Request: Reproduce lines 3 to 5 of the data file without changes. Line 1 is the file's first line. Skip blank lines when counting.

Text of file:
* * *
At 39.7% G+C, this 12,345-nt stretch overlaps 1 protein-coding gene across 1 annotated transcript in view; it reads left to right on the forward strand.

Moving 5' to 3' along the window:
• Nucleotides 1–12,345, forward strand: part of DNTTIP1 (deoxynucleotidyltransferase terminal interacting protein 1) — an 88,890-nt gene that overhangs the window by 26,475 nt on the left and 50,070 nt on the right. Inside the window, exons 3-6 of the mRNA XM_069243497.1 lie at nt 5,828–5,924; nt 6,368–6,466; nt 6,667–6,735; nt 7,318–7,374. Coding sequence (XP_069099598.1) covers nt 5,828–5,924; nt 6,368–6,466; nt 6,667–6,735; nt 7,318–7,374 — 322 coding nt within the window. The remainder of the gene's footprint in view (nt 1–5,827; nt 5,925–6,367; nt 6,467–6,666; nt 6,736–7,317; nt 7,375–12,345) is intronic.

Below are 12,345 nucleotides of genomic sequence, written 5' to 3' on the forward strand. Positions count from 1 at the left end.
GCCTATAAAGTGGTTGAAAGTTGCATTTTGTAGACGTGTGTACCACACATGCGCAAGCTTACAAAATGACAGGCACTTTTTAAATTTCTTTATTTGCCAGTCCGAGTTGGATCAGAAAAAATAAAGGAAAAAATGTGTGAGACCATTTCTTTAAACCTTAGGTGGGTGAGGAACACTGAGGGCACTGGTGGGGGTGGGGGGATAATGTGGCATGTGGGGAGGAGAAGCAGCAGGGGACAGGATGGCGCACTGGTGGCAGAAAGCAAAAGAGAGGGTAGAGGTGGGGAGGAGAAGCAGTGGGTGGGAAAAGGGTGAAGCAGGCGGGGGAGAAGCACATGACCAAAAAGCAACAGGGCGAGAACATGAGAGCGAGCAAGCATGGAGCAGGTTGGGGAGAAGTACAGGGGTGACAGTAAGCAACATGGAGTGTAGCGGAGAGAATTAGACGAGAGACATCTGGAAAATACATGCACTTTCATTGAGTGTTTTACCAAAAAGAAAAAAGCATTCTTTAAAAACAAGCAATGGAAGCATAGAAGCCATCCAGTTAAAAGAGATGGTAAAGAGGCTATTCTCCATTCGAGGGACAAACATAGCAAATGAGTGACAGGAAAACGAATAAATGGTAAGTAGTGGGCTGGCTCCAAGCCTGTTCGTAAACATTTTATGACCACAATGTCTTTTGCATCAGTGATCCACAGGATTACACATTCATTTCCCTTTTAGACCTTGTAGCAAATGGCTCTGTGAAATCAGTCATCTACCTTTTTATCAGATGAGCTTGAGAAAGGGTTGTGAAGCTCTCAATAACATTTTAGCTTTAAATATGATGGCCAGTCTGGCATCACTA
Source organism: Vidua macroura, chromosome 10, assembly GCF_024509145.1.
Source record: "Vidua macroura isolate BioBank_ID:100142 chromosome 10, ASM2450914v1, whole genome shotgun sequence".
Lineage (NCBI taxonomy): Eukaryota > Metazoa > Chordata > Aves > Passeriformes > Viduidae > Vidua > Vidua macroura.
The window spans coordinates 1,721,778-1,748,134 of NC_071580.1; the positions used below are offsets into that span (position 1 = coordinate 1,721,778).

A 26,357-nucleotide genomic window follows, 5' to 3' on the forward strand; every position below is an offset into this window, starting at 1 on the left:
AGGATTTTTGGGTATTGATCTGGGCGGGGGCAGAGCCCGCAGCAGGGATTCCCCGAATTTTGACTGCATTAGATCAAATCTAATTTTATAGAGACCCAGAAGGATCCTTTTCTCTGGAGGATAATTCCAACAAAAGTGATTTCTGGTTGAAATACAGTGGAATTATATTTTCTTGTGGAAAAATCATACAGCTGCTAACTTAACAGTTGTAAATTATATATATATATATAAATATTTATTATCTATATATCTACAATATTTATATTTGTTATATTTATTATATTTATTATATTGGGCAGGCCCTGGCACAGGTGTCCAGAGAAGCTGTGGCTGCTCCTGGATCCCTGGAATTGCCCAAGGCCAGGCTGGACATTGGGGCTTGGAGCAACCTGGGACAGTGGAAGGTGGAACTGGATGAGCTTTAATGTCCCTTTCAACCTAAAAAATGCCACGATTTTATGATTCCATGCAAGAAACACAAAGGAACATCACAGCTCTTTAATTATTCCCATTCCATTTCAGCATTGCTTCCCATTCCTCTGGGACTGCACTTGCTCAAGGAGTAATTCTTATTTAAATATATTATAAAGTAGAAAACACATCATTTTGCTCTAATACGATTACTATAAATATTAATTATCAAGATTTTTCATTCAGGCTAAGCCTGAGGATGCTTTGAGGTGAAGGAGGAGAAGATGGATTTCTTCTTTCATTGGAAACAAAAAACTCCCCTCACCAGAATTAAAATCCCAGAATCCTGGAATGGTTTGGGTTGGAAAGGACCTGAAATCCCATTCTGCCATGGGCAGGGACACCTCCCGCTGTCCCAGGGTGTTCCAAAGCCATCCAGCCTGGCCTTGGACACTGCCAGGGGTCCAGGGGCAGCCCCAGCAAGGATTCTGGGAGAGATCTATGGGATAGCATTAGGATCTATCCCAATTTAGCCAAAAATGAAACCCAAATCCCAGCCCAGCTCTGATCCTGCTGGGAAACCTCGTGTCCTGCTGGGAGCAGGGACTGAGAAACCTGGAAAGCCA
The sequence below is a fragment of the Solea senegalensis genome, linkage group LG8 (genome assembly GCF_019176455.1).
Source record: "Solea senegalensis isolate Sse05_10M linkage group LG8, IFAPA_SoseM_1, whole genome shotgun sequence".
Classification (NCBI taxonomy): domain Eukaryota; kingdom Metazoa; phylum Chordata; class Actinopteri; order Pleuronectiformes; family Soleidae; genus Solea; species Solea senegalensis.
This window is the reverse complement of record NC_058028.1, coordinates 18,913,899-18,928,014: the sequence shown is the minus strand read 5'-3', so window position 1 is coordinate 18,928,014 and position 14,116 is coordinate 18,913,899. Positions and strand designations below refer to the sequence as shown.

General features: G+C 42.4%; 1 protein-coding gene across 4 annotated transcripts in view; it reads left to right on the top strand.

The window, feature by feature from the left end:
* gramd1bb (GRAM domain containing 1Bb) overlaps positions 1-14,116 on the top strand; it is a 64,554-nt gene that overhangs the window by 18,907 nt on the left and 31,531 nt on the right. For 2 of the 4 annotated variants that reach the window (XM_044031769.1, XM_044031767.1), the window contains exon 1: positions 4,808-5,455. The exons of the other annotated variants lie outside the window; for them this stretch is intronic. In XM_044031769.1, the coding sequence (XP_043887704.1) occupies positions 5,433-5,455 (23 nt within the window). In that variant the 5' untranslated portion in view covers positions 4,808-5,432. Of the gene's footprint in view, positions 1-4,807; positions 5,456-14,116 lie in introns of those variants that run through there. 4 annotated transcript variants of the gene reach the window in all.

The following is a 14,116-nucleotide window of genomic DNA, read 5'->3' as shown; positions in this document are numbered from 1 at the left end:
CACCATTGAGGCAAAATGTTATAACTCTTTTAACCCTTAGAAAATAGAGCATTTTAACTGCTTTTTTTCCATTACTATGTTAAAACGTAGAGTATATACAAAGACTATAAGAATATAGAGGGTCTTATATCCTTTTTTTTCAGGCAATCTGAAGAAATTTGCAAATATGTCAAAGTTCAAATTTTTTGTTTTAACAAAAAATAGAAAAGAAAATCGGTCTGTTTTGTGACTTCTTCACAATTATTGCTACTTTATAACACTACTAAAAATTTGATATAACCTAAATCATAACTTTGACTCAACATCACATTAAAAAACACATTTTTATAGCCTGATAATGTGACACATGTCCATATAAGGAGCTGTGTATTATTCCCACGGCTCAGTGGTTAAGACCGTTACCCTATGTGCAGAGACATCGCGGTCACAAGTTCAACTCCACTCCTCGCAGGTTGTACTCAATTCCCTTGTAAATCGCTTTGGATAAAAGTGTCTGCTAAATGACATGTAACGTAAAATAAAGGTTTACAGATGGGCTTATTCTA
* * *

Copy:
• Nucleotides 1–12,345, forward strand: part of DNTTIP1 (deoxynucleotidyltransferase terminal interacting protein 1) — an 88,890-nt gene that overhangs the window by 26,475 nt on the left and 50,070 nt on the right. Inside the window, exons 3-6 of the mRNA XM_069243497.1 lie at nt 5,828–5,924; nt 6,368–6,466; nt 6,667–6,735; nt 7,318–7,374. Coding sequence (XP_069099598.1) covers nt 5,828–5,924; nt 6,368–6,466; nt 6,667–6,735; nt 7,318–7,374 — 322 coding nt within the window. The remainder of the gene's footprint in view (nt 1–5,827; nt 5,925–6,367; nt 6,467–6,666; nt 6,736–7,317; nt 7,375–12,345) is intronic.

Below are 12,345 nucleotides of genomic sequence, written 5' to 3' on the forward strand. Positions count from 1 at the left end.
GCCTATAAAGTGGTTGAAAGTTGCATTTTGTAGACGTGTGTACCACACATGCGCAAGCTTACAAAATGACAGGCACTTTTTAAATTTCTTTATTTGCCAGTCCGAGTTGGATCAGAAAAAATAAAGGAAAAAATGTGTGAGACCATTTCTTTAAACCTTAGGTGGGTGAGGAACACTGAGGGCACTGGTGGGGGTGGGGGGATAATGTGGCATGTGGGGAGGAGAAGCAGCAGGGGACAGGATGGCGCACTGGTGGCAGAAAGCAAAAGAGAGGGTAGAGGTGGGGAGGAGAAGCAGTGGGTGGGAAAAGGGTGAAGCAGGCGGGGGAGAAGCACATGACCAAAAAGCAACAGGGCGAGAACATGAGAGCGAGCAAGCATGGAGCAGGTTGGGGAGAAGTACAGGGGTGACAGTAAGCAACATGGAGTGTAGCGGAGAGAATTAGACGAGAGACATCTGGAAAATACATGCACTTTCATTGAGTGTTTTACCAAAAAGAAAAAAGCATTCTTTAAAAACAAGCAATGGAAGCATAGAAGCCATCCAGTTAAAAGAGATGGTAAAGAGGCTATTCTCCATTCGAGGGACAAACATAGCAAATGAGTGACAGGAAAACGAATAAATGGTAAGTAGTGGGCTGGCTCCAAGCCTGTTCGTAAACATTTTATGACCACAATGTCTTTTGCATCAGTGATCCACAGGATTACACATTCATTTCCCTTTTAGACCTTGTAGCAAATGGCTCTGTGAAATCAGTCATCTACCTTTTTATCAGATGAGCTTGAGAAAGGGTTGTGAAGCTCTCAATAACATTTTAGCTTTAAATATGATGGCCAGTCTGGCATCACTA